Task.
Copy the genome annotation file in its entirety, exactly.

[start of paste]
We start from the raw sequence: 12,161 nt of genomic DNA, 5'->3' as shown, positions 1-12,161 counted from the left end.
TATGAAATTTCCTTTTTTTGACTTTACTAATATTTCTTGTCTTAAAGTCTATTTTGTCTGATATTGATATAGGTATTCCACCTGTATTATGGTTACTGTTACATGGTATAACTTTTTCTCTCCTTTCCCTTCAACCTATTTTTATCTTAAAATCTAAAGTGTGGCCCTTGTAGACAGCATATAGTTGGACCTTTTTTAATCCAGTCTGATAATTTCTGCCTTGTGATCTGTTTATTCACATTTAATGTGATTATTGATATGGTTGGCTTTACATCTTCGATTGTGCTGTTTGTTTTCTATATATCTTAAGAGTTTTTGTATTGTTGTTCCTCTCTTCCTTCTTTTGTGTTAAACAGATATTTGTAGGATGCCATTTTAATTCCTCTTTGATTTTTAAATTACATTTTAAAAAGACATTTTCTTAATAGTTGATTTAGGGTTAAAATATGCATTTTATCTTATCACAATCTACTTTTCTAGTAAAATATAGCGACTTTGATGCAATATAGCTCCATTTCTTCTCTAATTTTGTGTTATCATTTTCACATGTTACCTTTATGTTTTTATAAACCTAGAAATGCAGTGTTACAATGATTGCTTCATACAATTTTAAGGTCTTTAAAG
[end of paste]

We start from the raw sequence: 12,161 nt of genomic DNA, 5'->3' as shown, positions 1-12,161 counted from the left end.
TATGAAATTTCCTTTTTTTGACTTTACTAATATTTCTTGTCTTAAAGTCTATTTTGTCTGATATTGATATAGGTATTCCACCTGTATTATGGTTACTGTTACATGGTATAACTTTTTCTCTCCTTTCCCTTCAACCTATTTTTATCTTAAAATCTAAAGTGTGGCCCTTGTAGACAGCATATAGTTGGACCTTTTTTAATCCAGTCTGATAATTTCTGCCTTGTGATCTGTTTATTCACATTTAATGTGATTATTGATATGGTTGGCTTTACATCTTCGATTGTGCTGTTTGTTTTCTATATATCTTAAGAGTTTTTGTATTGTTGTTCCTCTCTTCCTTCTTTTGTGTTAAACAGATATTTGTAGGATGCCATTTTAATTCCTCTTTGATTTTTAAATTACATTTTAAAAAGACATTTTCTTAATAGTTGATTTAGGGTTAAAATATGCATTTTATCTTATCACAATCTACTTTTCTAGTAAAATATAGCGACTTTGATGCAATATAGCTCCATTTCTTCTCTAATTTTGTGTTATCATTTTCACATGTTACCTTTATGTTTTTATAAACCTAGAAATGCAGTGTTACAATGATTGCTTCATACAATTTTAAGGTCTTTAAAG